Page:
Detention risk in Mental Health Bill

People with learning difficulties could have their civil rights
infringed unless the definition of mental disorder within the draft
Mental Health Bill is narrowed.

Conservative MP Angela Browning warned health minister Rosie
Winterton that the bill’s definition was too broad and risked
covering people with learning difficulties and autism.

Browning told MPs scrutinising the bill that people with learning
difficulties such as HL in the Bournewood case might be defined as
having a mental disorder, making them eligible for lawful

Last October, the European Court of Human Rights ruled that HL, who
has autism, was detained unlawfully at Bournewood Hospital, Surrey,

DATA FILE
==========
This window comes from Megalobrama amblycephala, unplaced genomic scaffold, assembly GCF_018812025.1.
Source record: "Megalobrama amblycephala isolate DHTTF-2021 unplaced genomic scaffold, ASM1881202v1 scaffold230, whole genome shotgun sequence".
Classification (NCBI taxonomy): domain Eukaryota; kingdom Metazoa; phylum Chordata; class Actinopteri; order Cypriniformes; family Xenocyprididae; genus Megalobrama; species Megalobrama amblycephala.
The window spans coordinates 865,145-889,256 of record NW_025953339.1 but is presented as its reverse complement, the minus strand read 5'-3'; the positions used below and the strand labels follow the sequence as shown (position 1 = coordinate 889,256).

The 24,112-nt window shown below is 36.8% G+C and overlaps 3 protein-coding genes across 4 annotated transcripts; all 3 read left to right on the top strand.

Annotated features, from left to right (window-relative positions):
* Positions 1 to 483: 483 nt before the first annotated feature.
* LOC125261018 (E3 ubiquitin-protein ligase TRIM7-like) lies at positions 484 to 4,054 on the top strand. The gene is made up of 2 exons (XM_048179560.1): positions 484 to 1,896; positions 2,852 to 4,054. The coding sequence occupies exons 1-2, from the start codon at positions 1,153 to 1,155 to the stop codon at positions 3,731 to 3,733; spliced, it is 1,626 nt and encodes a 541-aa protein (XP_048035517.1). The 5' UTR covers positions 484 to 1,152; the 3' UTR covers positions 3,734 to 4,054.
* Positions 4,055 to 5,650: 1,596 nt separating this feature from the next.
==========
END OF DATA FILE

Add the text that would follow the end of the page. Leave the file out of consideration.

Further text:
for five months because he could not discharge himself.

But Winterton said: “It is not our intention to show that people
with learning disabilities would be brought under the Mental Health
Meanwhile, the joint parliamentary committee on human rights has
repeated its calls for the government to amend the Mental Capacity
Bill to accommodate the Bournewood judgement.

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